‘Stronger Senedd an absolute must’ say Plaid ahead of ‘historic’ vote on expansion and voting reform
A stronger Senedd is an “absolute must”, Plaid Cymru have said ahead on a ‘historic’ vote on Senedd reform later today.
The Welsh parliament will vote later on today to endorse recommendations made to expand and change the voting system for the Senedd and implement them in time for the next Senedd elections in 2026.
Last week’s report from the Senedd’s Special Purpose Committee on Senedd Reform endorses a plan set out last month by First Minister Mark Drakeford and Plaid Cymru leader Adam Price for a 96 member Senedd using a proportional voting method.
If today’s vote passes the Welsh Government will begin work on a Senedd Reform Bill – making Senedd reform by 2026 highly likely.
Plaid Cymru’s spokesperson for the constitution, Rhys ab Owen MS said that today’s vote was an “opportunity” to deliver a parliament that would work for Wales and to “boost” Welsh democracy – making it “more powerful, fairer and more representative”.
“Just like the Wales football team, we’ve seen a growing confidence in Wales over the past couple of years. A confidence in our national parliament – in our capability to do things differently. So, it’s not about more politicians. It’s about super-powering our parliament – making it fit to represent our people. A stronger Senedd isn’t a nice to have. It’s an absolute must.
“I hope we take that step today, just like the team took a step on Sunday, towards that game-changer moment.
“And, while Plaid Cymru will continue to make the case for Wales to become an independent nation, building a stronger, more representative Senedd fit to serve the people of Wales is something we can all surely agree on.”
‘In the hands of the public’
Yesterday the Welsh Conservatives called for a referendum on expanding the Senedd before it was put to a vote.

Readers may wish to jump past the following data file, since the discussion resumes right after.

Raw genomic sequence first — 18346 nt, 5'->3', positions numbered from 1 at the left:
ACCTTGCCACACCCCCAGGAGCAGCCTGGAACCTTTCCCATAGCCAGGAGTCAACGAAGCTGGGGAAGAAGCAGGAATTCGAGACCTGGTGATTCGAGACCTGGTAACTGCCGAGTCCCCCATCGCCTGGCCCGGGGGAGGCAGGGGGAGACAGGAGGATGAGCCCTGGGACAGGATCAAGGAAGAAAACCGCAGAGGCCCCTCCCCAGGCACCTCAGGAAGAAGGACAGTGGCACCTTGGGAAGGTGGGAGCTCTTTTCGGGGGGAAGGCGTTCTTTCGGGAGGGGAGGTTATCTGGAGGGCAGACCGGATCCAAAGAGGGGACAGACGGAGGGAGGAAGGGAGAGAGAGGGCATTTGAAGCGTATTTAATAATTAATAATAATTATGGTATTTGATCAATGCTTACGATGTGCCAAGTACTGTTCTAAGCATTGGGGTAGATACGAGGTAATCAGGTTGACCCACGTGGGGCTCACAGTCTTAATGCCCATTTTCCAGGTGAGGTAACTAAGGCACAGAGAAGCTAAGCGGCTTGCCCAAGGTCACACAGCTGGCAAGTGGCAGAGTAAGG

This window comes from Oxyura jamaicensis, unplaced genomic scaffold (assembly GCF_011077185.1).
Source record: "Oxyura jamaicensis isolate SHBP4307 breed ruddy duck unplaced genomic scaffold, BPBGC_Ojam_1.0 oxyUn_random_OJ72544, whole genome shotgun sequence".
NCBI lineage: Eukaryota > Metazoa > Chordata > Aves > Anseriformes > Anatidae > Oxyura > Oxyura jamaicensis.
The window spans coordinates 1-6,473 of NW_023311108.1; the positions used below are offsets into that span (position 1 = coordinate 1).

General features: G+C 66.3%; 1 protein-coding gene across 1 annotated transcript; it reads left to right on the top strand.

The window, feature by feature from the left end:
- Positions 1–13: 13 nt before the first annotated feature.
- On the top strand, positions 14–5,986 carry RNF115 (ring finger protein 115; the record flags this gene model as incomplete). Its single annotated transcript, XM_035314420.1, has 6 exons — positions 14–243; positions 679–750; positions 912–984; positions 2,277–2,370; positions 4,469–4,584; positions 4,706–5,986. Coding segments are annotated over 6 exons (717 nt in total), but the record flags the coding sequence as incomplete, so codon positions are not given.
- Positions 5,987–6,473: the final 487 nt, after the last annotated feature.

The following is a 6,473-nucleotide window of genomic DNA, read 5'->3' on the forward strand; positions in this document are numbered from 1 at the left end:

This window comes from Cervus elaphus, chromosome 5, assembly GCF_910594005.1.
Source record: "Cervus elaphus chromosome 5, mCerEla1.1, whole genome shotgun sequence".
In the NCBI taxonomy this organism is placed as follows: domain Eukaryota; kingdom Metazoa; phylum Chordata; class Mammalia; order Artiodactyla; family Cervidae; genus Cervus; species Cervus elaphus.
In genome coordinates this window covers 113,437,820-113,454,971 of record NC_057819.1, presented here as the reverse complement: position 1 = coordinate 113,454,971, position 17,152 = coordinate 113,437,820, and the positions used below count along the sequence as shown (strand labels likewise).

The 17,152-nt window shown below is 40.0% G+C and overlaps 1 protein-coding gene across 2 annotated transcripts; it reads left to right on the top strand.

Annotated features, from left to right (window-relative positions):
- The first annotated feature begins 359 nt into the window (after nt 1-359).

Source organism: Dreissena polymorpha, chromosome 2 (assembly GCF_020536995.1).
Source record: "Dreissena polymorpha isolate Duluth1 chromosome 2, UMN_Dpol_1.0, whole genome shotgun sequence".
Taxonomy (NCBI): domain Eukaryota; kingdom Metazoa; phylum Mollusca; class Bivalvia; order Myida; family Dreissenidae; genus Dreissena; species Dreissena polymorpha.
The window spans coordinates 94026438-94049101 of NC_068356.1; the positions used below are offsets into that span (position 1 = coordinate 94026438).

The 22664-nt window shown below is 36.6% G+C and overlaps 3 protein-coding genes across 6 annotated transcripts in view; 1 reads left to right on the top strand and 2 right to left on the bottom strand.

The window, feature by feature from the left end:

“It will be the most significant shake-up to elections to the Senedd since it was founded back in 1999, scrapping the current system whereby 40 Members are elected on a first-past-the-post basis,” Clwyd West Senedd Member Darren Millar said during plenary.
“Now, when such significant changes to voting systems have been presented in the past, they have been put to the public vote, for the public to have a say via a referendum.
“Back in 2011, when there was a proposal to scrap the first-past-the-post system for Westminster elections, quite rightly, the UK Prime Minister, David Cameron, put that decision into the hands of the public via a referendum.
“Given that there was no specific mention of an increase in Members of the Senedd in your party’s manifesto for the last Senedd election, do you accept that there is a need for the public to have a direct say on the package of proposals that is being put forward before this Senedd and will be debated tomorrow?” he asked the First Minister.
Mark Drakeford replied that the public had “already had their say”.
“They elected Members to this Senedd in a sufficient number to bring about, as Darren Millar said, the greatest reform of the Senedd since its inception,” he said.
“Those of us who stood on manifestos in favour of reform look forward to taking this to a conclusion.”
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